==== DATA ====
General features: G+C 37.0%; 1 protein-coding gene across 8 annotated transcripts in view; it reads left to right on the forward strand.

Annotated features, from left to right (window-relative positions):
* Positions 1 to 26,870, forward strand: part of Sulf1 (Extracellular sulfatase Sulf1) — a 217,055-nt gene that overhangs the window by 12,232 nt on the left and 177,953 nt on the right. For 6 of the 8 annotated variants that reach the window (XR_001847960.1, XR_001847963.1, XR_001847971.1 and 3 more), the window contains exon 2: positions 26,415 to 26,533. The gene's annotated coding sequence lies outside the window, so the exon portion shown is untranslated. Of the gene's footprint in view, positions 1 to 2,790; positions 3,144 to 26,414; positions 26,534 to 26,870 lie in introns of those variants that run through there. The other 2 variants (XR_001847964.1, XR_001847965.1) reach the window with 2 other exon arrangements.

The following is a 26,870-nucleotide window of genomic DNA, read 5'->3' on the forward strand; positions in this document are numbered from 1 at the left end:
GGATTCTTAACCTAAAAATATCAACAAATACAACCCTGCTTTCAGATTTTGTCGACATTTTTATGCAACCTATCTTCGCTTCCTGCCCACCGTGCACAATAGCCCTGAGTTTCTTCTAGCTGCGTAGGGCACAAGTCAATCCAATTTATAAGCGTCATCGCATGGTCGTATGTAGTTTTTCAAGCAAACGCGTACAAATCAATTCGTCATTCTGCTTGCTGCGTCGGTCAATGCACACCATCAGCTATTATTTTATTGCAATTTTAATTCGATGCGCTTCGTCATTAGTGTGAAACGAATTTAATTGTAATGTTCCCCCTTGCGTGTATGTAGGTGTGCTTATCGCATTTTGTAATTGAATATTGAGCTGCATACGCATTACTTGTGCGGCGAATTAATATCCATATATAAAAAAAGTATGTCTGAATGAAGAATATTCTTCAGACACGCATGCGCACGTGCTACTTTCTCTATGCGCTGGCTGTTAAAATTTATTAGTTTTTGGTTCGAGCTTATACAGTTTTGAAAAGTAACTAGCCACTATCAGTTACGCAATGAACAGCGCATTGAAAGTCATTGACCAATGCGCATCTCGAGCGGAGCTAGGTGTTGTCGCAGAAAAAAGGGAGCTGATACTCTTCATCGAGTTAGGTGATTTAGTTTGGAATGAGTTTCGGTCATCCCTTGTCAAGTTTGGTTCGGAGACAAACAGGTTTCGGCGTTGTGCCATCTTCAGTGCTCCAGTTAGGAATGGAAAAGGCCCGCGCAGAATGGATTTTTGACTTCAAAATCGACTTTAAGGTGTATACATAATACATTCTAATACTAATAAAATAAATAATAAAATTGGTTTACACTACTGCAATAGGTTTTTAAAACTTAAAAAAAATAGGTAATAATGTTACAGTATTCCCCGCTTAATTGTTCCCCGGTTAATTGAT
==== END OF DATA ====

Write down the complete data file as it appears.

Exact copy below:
General features: G+C 37.0%; 1 protein-coding gene across 8 annotated transcripts in view; it reads left to right on the forward strand.

Annotated features, from left to right (window-relative positions):
* Positions 1 to 26,870, forward strand: part of Sulf1 (Extracellular sulfatase Sulf1) — a 217,055-nt gene that overhangs the window by 12,232 nt on the left and 177,953 nt on the right. For 6 of the 8 annotated variants that reach the window (XR_001847960.1, XR_001847963.1, XR_001847971.1 and 3 more), the window contains exon 2: positions 26,415 to 26,533. The gene's annotated coding sequence lies outside the window, so the exon portion shown is untranslated. Of the gene's footprint in view, positions 1 to 2,790; positions 3,144 to 26,414; positions 26,534 to 26,870 lie in introns of those variants that run through there. The other 2 variants (XR_001847964.1, XR_001847965.1) reach the window with 2 other exon arrangements.

The following is a 26,870-nucleotide window of genomic DNA, read 5'->3' on the forward strand; positions in this document are numbered from 1 at the left end:
GGATTCTTAACCTAAAAATATCAACAAATACAACCCTGCTTTCAGATTTTGTCGACATTTTTATGCAACCTATCTTCGCTTCCTGCCCACCGTGCACAATAGCCCTGAGTTTCTTCTAGCTGCGTAGGGCACAAGTCAATCCAATTTATAAGCGTCATCGCATGGTCGTATGTAGTTTTTCAAGCAAACGCGTACAAATCAATTCGTCATTCTGCTTGCTGCGTCGGTCAATGCACACCATCAGCTATTATTTTATTGCAATTTTAATTCGATGCGCTTCGTCATTAGTGTGAAACGAATTTAATTGTAATGTTCCCCCTTGCGTGTATGTAGGTGTGCTTATCGCATTTTGTAATTGAATATTGAGCTGCATACGCATTACTTGTGCGGCGAATTAATATCCATATATAAAAAAAGTATGTCTGAATGAAGAATATTCTTCAGACACGCATGCGCACGTGCTACTTTCTCTATGCGCTGGCTGTTAAAATTTATTAGTTTTTGGTTCGAGCTTATACAGTTTTGAAAAGTAACTAGCCACTATCAGTTACGCAATGAACAGCGCATTGAAAGTCATTGACCAATGCGCATCTCGAGCGGAGCTAGGTGTTGTCGCAGAAAAAAGGGAGCTGATACTCTTCATCGAGTTAGGTGATTTAGTTTGGAATGAGTTTCGGTCATCCCTTGTCAAGTTTGGTTCGGAGACAAACAGGTTTCGGCGTTGTGCCATCTTCAGTGCTCCAGTTAGGAATGGAAAAGGCCCGCGCAGAATGGATTTTTGACTTCAAAATCGACTTTAAGGTGTATACATAATACATTCTAATACTAATAAAATAAATAATAAAATTGGTTTACACTACTGCAATAGGTTTTTAAAACTTAAAAAAAATAGGTAATAATGTTACAGTATTCCCCGCTTAATTGTTCCCCGGTTAATTGAT